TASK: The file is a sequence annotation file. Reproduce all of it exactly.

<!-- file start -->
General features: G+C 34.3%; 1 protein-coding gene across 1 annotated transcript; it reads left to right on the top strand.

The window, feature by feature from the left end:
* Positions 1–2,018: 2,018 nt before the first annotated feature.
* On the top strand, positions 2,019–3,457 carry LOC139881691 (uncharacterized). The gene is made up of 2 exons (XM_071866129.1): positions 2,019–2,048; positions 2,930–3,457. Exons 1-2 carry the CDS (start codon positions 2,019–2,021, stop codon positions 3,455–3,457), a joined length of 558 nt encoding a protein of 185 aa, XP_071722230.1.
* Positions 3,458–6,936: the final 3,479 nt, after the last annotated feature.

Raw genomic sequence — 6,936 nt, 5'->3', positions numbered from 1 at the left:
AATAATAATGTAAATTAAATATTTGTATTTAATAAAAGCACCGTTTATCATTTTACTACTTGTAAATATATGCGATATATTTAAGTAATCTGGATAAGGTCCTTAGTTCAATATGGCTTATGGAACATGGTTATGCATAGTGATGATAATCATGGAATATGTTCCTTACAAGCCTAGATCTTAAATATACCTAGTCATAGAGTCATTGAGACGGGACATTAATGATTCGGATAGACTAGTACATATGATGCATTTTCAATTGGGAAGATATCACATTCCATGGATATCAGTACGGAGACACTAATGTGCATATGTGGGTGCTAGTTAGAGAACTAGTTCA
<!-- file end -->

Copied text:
General features: G+C 34.3%; 1 protein-coding gene across 1 annotated transcript; it reads left to right on the top strand.

The window, feature by feature from the left end:
* Positions 1–2,018: 2,018 nt before the first annotated feature.
* On the top strand, positions 2,019–3,457 carry LOC139881691 (uncharacterized). The gene is made up of 2 exons (XM_071866129.1): positions 2,019–2,048; positions 2,930–3,457. Exons 1-2 carry the CDS (start codon positions 2,019–2,021, stop codon positions 3,455–3,457), a joined length of 558 nt encoding a protein of 185 aa, XP_071722230.1.
* Positions 3,458–6,936: the final 3,479 nt, after the last annotated feature.

Raw genomic sequence — 6,936 nt, 5'->3', positions numbered from 1 at the left:
AATAATAATGTAAATTAAATATTTGTATTTAATAAAAGCACCGTTTATCATTTTACTACTTGTAAATATATGCGATATATTTAAGTAATCTGGATAAGGTCCTTAGTTCAATATGGCTTATGGAACATGGTTATGCATAGTGATGATAATCATGGAATATGTTCCTTACAAGCCTAGATCTTAAATATACCTAGTCATAGAGTCATTGAGACGGGACATTAATGATTCGGATAGACTAGTACATATGATGCATTTTCAATTGGGAAGATATCACATTCCATGGATATCAGTACGGAGACACTAATGTGCATATGTGGGTGCTAGTTAGAGAACTAGTTCA